The Youth & Justice Clinic examines the role of the lawyer in the juvenile justice process. Students work in teams representing detained youth on non-criminal, civil legal issues in cooperation with attorneys and nonprofit organizations – specifically with Mental Health Advocates of Los Angeles. In terms of lawyering skills, the class provides opportunities, both through simulation and work on real cases, to develop skills in client interviewing and counseling, case preparation, interviewing experts, motion/brief writing, policy briefing and institutional advocacy.
This graded, six-unit clinical course is limited to maximum of eight students. One (1) unit will take place in the fall and five (5) units in the spring. The fall clinical training component will involve skills building elements including: (a) interviewing children/youth; (b) learning juvenile court procedures; (c) determining the LAUSD school expulsion process; and (d) gaining working knowledge of mental health and learning rights issues including the Individualized Education Plan (IEP) process within the juvenile hall detention centers; (e) interviewing experts and institutional system stakeholders; and (f) understanding how to advocate for systematic changes.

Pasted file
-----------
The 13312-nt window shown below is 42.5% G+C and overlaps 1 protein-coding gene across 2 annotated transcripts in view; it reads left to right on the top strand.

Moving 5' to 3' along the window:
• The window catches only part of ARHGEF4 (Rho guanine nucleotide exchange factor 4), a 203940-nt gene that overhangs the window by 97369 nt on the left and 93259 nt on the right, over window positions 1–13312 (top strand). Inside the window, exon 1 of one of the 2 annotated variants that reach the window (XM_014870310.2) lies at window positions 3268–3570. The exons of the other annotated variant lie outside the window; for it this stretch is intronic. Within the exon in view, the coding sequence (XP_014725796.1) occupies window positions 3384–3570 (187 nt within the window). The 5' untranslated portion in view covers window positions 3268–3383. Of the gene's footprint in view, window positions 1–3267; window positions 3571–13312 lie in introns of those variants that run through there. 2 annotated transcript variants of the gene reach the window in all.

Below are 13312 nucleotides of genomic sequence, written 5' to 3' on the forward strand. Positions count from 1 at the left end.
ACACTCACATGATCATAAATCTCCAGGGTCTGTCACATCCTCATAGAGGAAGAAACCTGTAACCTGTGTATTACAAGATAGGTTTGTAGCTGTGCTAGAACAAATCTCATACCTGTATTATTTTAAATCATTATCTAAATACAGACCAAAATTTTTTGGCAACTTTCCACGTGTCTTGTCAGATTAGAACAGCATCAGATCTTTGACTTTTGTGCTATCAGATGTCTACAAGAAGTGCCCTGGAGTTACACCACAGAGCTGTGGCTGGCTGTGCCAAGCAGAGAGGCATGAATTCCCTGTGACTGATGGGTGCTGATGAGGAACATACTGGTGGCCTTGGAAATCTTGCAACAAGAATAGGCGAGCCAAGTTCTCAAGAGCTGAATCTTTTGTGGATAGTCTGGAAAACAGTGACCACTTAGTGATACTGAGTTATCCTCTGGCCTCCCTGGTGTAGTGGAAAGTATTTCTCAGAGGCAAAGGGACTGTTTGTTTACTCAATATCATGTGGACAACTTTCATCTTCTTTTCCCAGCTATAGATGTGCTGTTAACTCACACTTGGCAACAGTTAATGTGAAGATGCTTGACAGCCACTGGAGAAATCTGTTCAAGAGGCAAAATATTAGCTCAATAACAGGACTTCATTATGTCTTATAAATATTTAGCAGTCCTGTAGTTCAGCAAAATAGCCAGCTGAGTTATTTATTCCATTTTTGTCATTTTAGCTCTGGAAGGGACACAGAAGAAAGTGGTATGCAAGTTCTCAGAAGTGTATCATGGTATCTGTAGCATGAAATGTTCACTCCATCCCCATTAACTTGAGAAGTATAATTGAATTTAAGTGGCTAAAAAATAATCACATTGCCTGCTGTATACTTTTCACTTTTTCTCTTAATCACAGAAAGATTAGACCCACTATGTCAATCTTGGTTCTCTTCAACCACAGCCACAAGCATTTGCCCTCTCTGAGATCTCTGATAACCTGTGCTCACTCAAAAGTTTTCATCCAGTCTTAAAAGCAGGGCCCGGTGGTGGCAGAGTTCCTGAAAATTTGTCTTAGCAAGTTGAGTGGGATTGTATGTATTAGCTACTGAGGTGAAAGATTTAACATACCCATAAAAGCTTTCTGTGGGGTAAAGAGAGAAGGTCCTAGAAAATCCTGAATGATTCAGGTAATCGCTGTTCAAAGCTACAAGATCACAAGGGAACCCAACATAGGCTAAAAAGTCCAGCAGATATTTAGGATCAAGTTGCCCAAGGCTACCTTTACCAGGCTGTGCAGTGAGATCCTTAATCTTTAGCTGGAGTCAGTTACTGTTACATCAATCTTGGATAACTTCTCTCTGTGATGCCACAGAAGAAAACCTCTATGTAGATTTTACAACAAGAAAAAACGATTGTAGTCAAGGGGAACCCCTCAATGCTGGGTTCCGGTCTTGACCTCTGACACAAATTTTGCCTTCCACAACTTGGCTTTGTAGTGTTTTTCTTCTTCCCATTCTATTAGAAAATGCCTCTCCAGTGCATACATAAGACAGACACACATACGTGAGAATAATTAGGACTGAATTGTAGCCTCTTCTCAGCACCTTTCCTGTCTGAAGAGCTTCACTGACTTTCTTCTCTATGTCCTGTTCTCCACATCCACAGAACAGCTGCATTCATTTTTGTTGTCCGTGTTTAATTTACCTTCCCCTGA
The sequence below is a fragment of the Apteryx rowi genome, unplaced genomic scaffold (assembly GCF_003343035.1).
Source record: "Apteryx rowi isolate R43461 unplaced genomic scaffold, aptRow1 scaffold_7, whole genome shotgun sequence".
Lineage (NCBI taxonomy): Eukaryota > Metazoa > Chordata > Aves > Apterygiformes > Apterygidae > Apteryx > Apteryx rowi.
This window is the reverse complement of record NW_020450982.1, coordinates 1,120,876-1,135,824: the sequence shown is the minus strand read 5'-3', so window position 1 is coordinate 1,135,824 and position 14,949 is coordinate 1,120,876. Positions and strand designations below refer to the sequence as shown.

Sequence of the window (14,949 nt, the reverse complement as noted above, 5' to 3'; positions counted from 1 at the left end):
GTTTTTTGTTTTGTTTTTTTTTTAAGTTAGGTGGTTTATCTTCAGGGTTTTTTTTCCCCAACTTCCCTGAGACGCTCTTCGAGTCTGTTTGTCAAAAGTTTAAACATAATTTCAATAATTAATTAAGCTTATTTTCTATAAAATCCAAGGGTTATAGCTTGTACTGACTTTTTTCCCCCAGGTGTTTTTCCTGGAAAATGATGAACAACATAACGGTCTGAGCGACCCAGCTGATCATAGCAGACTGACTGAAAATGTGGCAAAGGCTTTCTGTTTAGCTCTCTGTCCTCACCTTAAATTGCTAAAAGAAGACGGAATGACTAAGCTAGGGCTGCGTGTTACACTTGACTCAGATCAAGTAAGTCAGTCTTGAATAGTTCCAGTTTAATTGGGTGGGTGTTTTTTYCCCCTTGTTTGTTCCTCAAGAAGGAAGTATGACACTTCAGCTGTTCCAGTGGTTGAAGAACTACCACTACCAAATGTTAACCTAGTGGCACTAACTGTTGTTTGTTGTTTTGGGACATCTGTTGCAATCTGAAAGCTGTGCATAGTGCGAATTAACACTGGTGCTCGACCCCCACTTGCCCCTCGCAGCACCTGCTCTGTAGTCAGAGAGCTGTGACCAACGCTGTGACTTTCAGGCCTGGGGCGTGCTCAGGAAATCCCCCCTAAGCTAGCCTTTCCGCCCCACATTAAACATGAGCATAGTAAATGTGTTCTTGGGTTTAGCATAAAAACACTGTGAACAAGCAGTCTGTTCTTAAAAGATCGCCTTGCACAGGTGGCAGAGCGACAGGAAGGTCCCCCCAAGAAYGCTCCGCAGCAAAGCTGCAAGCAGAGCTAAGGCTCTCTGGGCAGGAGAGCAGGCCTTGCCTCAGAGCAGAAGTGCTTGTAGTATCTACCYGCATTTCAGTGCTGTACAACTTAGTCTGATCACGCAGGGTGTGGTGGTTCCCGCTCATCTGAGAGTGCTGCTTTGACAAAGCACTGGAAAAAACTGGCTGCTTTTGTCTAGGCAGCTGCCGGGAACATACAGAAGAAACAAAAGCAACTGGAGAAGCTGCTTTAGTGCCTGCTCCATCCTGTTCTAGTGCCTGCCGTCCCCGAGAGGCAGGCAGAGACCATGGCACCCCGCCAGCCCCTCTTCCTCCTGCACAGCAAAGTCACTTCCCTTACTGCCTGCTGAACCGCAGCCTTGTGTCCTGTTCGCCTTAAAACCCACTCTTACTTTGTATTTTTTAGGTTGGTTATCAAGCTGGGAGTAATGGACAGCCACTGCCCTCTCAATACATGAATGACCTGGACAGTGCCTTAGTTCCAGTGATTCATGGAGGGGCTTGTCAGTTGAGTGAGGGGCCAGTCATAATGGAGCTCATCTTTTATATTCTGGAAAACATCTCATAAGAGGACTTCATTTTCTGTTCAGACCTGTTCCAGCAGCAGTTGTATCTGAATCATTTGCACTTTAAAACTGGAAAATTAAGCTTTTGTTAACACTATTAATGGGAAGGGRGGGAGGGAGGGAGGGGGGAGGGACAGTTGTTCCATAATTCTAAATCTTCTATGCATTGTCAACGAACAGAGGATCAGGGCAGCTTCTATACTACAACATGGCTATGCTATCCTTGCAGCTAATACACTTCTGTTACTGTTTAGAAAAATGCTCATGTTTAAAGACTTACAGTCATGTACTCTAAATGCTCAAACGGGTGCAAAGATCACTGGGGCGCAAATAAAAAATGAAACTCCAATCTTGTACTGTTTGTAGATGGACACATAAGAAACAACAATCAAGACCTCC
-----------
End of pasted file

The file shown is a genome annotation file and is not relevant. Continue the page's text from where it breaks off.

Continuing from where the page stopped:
In the spring, students will work in teams to represent the needs of detained youth working directly to represent the youth’s interests and with youth’s attorney on civil legal matters. These proceedings will include: (a) expulsion disciplinary hearings before school districts; (b) IEP Hearings for detained student seeking modifications to their IEPs while in juvenile hall; this will also include counseling parents and students about their rights within the halls and negotiating IEPS with the juvenile hall schools; (c) accommodations within the hall based on disabilities under the Americans with Disability Act; and (d) any ancillary issues that may arise.
The Youth & Justice Clinic is taught by Professor Jyoti Nanda.